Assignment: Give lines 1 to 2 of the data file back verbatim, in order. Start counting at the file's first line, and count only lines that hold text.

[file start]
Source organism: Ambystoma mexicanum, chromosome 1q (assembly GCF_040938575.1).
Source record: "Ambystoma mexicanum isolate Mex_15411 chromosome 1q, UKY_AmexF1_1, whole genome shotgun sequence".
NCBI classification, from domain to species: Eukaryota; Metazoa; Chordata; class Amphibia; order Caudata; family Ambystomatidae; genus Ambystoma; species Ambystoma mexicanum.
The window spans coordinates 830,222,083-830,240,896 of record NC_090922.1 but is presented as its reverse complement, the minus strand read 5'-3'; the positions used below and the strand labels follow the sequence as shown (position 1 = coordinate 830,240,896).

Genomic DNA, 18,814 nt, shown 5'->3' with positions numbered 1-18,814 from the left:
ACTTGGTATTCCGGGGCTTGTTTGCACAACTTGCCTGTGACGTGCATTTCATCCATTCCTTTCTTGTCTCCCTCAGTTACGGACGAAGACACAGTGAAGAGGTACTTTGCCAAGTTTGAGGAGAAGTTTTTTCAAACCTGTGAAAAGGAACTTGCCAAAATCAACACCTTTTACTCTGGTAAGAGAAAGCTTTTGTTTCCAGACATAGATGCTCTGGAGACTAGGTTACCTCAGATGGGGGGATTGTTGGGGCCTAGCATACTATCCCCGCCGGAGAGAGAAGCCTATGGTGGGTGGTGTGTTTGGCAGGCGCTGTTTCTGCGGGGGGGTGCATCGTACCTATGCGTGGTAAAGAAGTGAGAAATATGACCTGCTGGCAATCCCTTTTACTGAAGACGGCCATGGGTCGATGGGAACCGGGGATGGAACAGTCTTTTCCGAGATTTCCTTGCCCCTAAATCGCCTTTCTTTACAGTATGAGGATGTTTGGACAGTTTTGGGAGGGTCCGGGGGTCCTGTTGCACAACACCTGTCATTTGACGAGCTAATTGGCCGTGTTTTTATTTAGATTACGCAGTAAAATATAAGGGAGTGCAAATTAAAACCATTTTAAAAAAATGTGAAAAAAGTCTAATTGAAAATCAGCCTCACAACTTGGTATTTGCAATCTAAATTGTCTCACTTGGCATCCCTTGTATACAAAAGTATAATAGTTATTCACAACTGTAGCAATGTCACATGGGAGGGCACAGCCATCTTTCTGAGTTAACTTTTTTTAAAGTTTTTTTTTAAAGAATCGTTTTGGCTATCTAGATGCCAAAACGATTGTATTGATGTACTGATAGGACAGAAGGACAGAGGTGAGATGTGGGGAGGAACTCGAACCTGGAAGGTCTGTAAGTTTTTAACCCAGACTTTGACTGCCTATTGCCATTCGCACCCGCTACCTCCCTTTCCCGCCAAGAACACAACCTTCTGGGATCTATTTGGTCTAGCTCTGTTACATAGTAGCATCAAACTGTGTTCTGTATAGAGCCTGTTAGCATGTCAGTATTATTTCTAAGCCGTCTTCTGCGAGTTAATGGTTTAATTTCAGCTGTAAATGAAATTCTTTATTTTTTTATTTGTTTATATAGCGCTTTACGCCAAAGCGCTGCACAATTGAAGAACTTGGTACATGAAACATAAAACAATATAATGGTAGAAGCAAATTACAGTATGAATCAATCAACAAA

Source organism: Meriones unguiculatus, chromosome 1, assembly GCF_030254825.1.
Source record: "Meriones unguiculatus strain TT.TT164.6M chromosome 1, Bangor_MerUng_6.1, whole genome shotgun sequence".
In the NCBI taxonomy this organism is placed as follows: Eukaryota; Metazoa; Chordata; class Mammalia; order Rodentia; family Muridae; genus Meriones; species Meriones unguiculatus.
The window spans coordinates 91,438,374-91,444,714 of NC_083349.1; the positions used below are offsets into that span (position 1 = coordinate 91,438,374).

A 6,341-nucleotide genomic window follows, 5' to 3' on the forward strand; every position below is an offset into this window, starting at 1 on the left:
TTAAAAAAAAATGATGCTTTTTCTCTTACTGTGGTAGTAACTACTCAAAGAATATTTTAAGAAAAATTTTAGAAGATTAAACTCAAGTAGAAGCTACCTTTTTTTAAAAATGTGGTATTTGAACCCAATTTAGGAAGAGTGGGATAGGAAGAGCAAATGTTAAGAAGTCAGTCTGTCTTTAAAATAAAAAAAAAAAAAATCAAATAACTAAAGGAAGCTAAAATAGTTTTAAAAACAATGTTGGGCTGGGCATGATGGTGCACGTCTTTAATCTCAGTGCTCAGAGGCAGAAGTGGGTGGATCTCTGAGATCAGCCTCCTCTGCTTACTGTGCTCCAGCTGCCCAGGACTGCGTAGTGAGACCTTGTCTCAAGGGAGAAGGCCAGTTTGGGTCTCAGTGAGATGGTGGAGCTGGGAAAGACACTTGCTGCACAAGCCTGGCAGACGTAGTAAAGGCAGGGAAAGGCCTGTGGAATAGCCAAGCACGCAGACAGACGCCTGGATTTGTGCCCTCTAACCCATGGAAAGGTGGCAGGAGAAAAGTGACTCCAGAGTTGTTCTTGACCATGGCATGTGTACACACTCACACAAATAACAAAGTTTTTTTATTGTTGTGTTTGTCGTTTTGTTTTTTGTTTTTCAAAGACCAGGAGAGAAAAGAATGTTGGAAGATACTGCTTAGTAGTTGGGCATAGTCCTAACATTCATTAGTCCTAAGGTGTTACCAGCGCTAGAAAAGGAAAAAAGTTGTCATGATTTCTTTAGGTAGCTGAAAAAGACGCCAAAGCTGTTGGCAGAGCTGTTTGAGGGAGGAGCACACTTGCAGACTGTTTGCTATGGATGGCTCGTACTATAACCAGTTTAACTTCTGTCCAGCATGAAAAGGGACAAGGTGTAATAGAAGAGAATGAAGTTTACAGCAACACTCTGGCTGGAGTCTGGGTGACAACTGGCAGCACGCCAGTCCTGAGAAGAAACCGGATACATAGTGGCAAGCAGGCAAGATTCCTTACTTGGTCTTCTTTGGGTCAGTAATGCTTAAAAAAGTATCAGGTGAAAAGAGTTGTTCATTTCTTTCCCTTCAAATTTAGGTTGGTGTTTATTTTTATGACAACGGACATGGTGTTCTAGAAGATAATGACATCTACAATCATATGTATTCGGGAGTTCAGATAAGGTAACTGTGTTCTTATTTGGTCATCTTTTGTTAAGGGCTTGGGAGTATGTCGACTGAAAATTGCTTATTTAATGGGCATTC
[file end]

Source organism: Ambystoma mexicanum, chromosome 1q (assembly GCF_040938575.1).
Source record: "Ambystoma mexicanum isolate Mex_15411 chromosome 1q, UKY_AmexF1_1, whole genome shotgun sequence".